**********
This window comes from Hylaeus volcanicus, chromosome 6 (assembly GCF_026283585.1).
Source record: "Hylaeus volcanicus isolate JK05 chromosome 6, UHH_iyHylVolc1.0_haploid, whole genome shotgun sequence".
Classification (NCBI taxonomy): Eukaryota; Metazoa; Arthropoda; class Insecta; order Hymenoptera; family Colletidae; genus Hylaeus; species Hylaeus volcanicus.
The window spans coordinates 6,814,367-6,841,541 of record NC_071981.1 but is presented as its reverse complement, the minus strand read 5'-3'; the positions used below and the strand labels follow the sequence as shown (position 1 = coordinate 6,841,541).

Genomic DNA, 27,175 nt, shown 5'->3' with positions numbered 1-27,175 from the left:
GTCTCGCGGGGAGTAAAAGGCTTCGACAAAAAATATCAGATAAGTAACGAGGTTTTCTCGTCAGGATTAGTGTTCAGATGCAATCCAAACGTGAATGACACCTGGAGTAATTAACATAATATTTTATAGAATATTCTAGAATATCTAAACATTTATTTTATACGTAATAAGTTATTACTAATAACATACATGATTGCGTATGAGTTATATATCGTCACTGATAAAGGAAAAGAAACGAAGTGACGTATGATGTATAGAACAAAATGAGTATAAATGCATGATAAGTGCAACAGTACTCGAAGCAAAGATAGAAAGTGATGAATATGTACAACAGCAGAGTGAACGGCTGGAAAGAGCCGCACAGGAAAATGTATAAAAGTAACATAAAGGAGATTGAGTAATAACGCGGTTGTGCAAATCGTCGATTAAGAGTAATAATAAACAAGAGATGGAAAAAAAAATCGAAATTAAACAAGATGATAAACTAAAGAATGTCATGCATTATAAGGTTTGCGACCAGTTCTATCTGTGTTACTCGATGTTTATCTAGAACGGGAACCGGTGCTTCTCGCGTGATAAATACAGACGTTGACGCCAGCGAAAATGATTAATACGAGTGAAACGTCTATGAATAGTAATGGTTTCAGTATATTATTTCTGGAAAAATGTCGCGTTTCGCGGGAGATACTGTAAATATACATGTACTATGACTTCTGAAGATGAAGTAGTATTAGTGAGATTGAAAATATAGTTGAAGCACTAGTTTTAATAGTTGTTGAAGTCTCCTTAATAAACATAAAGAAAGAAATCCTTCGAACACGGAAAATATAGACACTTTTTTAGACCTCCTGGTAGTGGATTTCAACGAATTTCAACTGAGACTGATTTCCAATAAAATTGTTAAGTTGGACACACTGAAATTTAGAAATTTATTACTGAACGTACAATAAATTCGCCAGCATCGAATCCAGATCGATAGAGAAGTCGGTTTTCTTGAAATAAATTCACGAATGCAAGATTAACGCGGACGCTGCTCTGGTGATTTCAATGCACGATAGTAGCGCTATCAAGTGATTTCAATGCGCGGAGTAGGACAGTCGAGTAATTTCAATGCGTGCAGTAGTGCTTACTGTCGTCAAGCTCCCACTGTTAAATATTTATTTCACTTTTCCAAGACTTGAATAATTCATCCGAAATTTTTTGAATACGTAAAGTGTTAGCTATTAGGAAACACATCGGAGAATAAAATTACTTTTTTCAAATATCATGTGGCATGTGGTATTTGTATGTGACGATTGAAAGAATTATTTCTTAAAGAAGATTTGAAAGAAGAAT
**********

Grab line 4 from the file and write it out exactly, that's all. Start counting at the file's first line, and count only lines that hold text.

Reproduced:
The window spans coordinates 6,814,367-6,841,541 of record NC_071981.1 but is presented as its reverse complement, the minus strand read 5'-3'; the positions used below and the strand labels follow the sequence as shown (position 1 = coordinate 6,841,541).